New 72-bed jail priced at $8.358 million, commissioners hear

The Marion County Commission Monday heard some approximate figures on what a new jail might cost and also approved a change order on a road-surfacing contract that took off $200,000 on nearly 20 miles of roads.

Dan Hall of BG Consultants, Manhattan, told commissioners the approximate cost of building a 72-bed law enforcement center would be $8,357,918 “in 2005 dollars.” He called it a “baseboard estimate” to help with planning.

Hall said translating the same dollars into a 2006 price, taking such things as hurricane-induced shortage of plyboard into consideration, would change the estimate to $9,298,845.

Neither price included acquisition of a building site, he said.

Changing the jail to a 48-bed facility would lower the price tag by $850,000 to $950,000.

Salary costs for such a facility might run to $68,000 a month for an estimated 29 employees, he said.

Costs and income for the jail would vary according to the number of inmates housed and where they came from in the plan where Marion County would be paid to house inmates from other counties, Hall said.

County Clerk Carol Maggard said a bond representative will come talk to commissioners on financing of a jail at no cost to the county.

Overlay contract

The surfacing contract with Schilling Construction for a $1,579,673 bid price was approved by commissioners 3-0, but with a change order also approved 3-0, the price was changed to $1,355,002.95.

Consulting Engineer Mike Olson, Ellsworth, explained that the change in price to come closer to anticipated county financing was achieved by reducing the amount of road oil that will be needed.

He said the new surface on 14.5 miles of 290th (the Durham-Lincolnville Road) was reduced a quarter-inch from 2.0 inches to 1.75 inches for part of the reduction. Surfacing on five miles of Old Mill Road was to remain at 2.0 inches.

The rest of the saved oil, Olson said, came from reducing standard over-estimates, part of which usually are used to offset uneveness in the road surface.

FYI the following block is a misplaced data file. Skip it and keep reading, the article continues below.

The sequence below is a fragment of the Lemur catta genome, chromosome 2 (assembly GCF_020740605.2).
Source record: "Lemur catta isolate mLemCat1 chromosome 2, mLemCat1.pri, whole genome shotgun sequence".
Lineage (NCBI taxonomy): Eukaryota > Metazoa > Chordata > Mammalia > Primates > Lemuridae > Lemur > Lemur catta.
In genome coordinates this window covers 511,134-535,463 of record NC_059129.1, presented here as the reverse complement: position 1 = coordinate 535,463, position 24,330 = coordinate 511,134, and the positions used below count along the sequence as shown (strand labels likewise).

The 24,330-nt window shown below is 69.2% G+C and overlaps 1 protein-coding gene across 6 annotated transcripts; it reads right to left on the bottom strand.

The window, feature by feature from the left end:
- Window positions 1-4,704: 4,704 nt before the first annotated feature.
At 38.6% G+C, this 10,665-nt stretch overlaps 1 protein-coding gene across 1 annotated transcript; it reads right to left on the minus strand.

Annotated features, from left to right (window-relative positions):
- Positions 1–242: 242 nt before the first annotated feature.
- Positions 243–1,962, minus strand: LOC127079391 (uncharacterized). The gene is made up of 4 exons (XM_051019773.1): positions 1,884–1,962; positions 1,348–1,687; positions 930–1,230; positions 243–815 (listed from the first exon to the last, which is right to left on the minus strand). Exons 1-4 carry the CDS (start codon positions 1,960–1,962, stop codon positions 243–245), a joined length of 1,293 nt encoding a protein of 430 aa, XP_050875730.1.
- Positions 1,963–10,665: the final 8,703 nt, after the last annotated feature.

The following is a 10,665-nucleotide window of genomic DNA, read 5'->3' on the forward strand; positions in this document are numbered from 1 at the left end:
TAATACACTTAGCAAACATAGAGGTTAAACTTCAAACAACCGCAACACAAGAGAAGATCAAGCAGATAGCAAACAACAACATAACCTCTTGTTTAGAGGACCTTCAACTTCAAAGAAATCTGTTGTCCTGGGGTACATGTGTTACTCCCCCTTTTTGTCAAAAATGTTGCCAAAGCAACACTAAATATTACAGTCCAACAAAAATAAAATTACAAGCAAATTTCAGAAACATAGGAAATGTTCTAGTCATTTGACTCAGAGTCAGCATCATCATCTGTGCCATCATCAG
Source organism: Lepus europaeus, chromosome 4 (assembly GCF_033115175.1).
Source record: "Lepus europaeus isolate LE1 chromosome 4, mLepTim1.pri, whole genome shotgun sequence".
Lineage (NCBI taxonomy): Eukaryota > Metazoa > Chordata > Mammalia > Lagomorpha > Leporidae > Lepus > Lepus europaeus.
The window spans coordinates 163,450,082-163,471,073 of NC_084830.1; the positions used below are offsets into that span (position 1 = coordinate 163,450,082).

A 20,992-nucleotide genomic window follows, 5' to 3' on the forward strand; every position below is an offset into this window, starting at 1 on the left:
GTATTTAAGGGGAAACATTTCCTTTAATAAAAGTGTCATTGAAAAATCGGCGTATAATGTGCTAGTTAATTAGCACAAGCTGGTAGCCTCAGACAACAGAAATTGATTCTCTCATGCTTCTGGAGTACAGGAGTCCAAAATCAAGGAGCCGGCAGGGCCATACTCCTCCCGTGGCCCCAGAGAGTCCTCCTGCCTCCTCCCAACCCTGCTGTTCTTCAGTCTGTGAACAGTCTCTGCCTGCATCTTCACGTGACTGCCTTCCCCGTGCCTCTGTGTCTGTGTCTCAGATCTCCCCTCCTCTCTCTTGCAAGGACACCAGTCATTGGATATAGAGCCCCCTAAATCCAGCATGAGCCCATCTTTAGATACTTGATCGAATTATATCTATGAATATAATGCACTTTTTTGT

Olson said the important thing for the county is that the roads are being surfaced soon enough to save them from untimely deterioration.

Olson, noting to the commissioners that bidding had been delayed to mid-September because of the changing situation, asked that the late start date be changed from Oct. 3 to Oct. 10 to be fair to the contractor.

The commissioners approved this while retaining terms that called for the work to be completed in 25 working days.

Courthouse repairs

The commissioners approved pursuing a Heritage Trust Fund grant providing 80 percent of cost with total cost likely $100,000 to $110,000 for repair and replacement of courthouse windows while maintaining historical authenticity.

Hall would pursue the grant administered through the Kansas Historical Society at a charge of $3,000 with possible award next March.

He said Marion County has received the grant twice for repair of the courthouse clock tower and masonry repointing and repair of the building. Funds for the grant come through county deeds office receipts throughout the state.

Hall said the grant only allows for windows to be repaired and restored to the original condition.

This concerned commissioners that the standards of 100 years ago might not suffice for today’s energy concerns.

Chairman Bob Hein said he thought the commission should get the application in anyway, and the other commissioners concurred.

KDOT reimbursement

Olson gave the commissioners the draft of a letter to the Kansas Department of Transportation asking that KDOT reimburse the county for further detour roads deterioration during the rebuilding of U.S. Highway 77.

Commissioner Dan Holub asked that the letter be changed to specifics about road shoulders deterioration and the driving of culverts further into the ground from heavy truck traffic to avoid a situation in which the state concludes that reimbursement for gravel is sufficient.

Holub noted that something will need to be done for the stone bridge west of the former Kingfisher’s Inn on the lake road because heavy semi-trucks are contributing to its deterioration.

Hein said he wanted to talk face to face with a KDOT representative to make sure county concerns are not just being “passed off.”

Other business

David Brazil, director of the transfer station, environmental health and planning and zoning, reported application of a sealant coat to the walls of the transfer station is in progress.

Noreen Weems, director of the department of the elderly, said mill-levy requests have been approved for $287.72 in roof repair materials at the Ramona Senior center, and $500 to help on $1,500 in insurance costs at the Goessel Senior Center.

Weems said tickets are being sold by senior center members for the 45th annual meeting of her department Oct. 20. About 40 members attended the Senior Fair Sept. 20 in Salina, she said.

She expects flu vaccine to be available Nov. 1.

The commissioners approved the final payment amount of $211,845 for the revised engineering contract on closing the old landfill southwest of Marion.

They approved an agreement between the county health department and the Marion County Special Education Cooperative to provide testing, screening and nurse support.

They approved transfer of $100,000 in road and bridge funds to pay a motor grader lease.

More from article archives
‘Day on the Farm’ builds ties with rural life
ORIGINALLY WRITTEN STAFF Mildred Martens of Hesston plans to hear her grandson...
Read More